That often means re-imagining entire workflows and domains. This serves two purposes: 1) It creates a more seamless end-user experience by avoiding point solutions; and 2) organizations can more easily track value against clear business outcomes. For example, an insurer we have worked with is re-imagining its end-to-end claims process — from first notice of loss to payment. For each step along the way, the insurer has identified gen AI, digital, and analytics opportunities, while never losing sight of the claims adjustor’s experience. Ultimately, this full sizing across the value chain made a step-change impact on end-to-end handling time.

Buy selectively. Build strategically.

Matching the pace of innovation, many new startups and software offerings are entering the market, leaving enterprises with a familiar question: “Buy or build?”. On the “buy” side, we see organizations that are wary about investing in capabilities that likely will eventually be available for a fraction of the cost. These same organizations are also skeptical of off-the-shelf solutions, unsure if the software will perform at-scale without significant customization. As these solutions mature and prove their value, “buy” strategies will continue play a central role to any gen AI strategy.

Meanwhile, some organizations are finding compelling business cases to “Build,” as well. These players start by identifying use cases that create strategic competitive advantages against their peers, by compounding existing strengths in their domain expertise, workflow integration, or regulatory know-how. For example, deploying gen AI to accelerate drug discovery has become industry standard in the pharmaceutical industry. Additionally, organizations are making investments in data and IT infrastructure to enable their portfolio of gen AI use cases. For many organizations, there has been little to no investment in unstructured data governance. Now is the time.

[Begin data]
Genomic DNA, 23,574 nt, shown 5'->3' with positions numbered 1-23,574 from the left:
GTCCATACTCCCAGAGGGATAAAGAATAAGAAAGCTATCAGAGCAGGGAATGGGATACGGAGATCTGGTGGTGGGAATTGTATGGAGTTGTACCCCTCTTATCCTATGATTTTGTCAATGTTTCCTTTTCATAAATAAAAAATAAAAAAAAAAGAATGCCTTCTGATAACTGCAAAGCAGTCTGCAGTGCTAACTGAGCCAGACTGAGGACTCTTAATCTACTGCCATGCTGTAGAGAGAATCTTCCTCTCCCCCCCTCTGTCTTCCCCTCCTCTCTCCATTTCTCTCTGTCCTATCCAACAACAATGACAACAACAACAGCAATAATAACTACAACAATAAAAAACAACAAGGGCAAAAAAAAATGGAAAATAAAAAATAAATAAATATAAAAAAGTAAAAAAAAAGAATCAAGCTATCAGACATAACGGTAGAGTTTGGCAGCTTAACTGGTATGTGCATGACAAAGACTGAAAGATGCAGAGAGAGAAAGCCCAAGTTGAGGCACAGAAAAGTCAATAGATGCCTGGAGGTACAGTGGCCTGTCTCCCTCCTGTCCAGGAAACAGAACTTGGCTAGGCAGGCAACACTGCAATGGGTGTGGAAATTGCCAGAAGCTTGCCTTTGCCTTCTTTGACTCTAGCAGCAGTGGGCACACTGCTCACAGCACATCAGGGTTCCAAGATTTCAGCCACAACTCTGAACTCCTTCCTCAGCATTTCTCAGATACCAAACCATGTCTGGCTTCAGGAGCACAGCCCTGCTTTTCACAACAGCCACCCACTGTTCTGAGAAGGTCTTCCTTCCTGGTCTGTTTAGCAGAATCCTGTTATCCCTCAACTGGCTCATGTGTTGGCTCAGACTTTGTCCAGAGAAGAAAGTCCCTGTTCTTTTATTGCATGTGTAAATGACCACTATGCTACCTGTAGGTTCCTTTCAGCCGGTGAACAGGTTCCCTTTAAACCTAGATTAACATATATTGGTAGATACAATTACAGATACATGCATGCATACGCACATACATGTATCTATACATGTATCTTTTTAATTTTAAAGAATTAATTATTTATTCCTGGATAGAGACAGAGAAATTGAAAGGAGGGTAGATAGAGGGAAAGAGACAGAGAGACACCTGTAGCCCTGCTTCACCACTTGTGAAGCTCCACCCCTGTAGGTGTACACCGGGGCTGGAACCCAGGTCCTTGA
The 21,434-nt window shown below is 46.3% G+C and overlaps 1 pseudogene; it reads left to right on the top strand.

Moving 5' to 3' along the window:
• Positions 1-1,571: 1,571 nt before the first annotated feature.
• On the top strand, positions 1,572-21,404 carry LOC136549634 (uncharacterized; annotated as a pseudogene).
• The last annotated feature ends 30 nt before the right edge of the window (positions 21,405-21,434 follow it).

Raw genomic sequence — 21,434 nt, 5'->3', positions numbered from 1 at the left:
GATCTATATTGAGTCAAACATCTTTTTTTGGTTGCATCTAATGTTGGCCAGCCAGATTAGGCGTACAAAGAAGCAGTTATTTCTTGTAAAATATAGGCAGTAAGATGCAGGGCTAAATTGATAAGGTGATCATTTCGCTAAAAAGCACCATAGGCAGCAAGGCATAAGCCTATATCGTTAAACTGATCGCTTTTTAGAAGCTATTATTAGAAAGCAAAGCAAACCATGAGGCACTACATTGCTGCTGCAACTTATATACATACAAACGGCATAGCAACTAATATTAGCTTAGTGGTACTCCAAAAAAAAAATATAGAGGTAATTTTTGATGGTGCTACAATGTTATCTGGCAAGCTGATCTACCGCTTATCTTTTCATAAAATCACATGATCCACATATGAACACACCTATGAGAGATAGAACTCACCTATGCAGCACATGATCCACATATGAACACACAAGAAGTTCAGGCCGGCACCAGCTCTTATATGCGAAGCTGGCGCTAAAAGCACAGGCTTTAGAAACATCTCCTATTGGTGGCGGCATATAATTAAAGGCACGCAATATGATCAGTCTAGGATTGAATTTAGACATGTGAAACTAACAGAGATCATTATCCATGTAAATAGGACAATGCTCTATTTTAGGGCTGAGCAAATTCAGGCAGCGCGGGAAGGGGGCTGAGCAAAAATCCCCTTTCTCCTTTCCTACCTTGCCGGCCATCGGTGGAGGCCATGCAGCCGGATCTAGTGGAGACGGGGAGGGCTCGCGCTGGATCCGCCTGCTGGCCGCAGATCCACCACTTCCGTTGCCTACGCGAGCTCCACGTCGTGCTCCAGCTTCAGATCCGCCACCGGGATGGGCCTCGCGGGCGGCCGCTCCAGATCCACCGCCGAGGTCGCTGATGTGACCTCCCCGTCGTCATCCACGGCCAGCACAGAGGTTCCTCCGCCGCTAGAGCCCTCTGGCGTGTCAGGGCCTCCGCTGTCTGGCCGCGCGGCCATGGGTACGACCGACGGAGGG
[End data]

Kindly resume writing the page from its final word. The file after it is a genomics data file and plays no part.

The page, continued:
Build products. Not POCs.

With the new tooling available, a talented engineer can build a proof-of-concept over a weekend. In some cases, this might be sufficient to serve an enterprise need (e.g., a summarization chatbot). However, for most use cases in a large enterprise context, proofs-of-concepts are not sufficient. They do not scale well into production and their performance rapidly degrades without the appropriate engineering and experimentation. At OpenAI’s Dev Day, engineers showed how hard it is to turn a POC into a production-grade product. At the start, a demo POC only achieved 45% accuracy for a retrieval task. After a few months and a dozen or so experiments (e.g., fine-tuning, re-ranking, metadata tagging, data labelling, model self-assessment, risk guardrails), the engineers achieved 98% accuracy.

This leads to two implications. First, organizations cannot seek near-perfection on every use case. They need to be selective about when it is worthwhile to invest scarce engineering talent to develop high-performance GenAI applications. For some situations, 45% accuracy may be sufficient to deliver business benefit. Second, organizations need to scale their gen AI capabilities to meet their ambitions. Most organizations have identified hundreds of gen AI use cases. And so, organizations are turning to reusable code components to accelerate development. Dedicated engineers, often sitting in a Centre of Excellence (COE), codify best practices into these code components, which allow subsequent gen AI efforts to build off the lessons learned from the trailblazing ones. We have seen these components accelerate delivery by 25% to 50%.

Throughout the past year, there has been an endless stream of GenAI news and hype. The coming year will likely be similar — but with a growing focus on delivering real business value to justify the billions in investment. From large enterprises to pioneering startups, organizations need to form their strategies around the decades-old principles from digital and analytics transformations. Organizations that get these tried-and-tested learnings right will form lasting strategic advantages against their competitors, creating sticky customer experiences and gaining market share in a challenging macroeconomic environment.

If 2023 was a year of hype, then 2024 will be the year of lasting impact at scale.

Authored by: Ben Ellencweig, Sam Bourton, Carlo Giovine, and Stephen Xu



QuantumBlack, AI by McKinsey
QuantumBlack, AI by McKinsey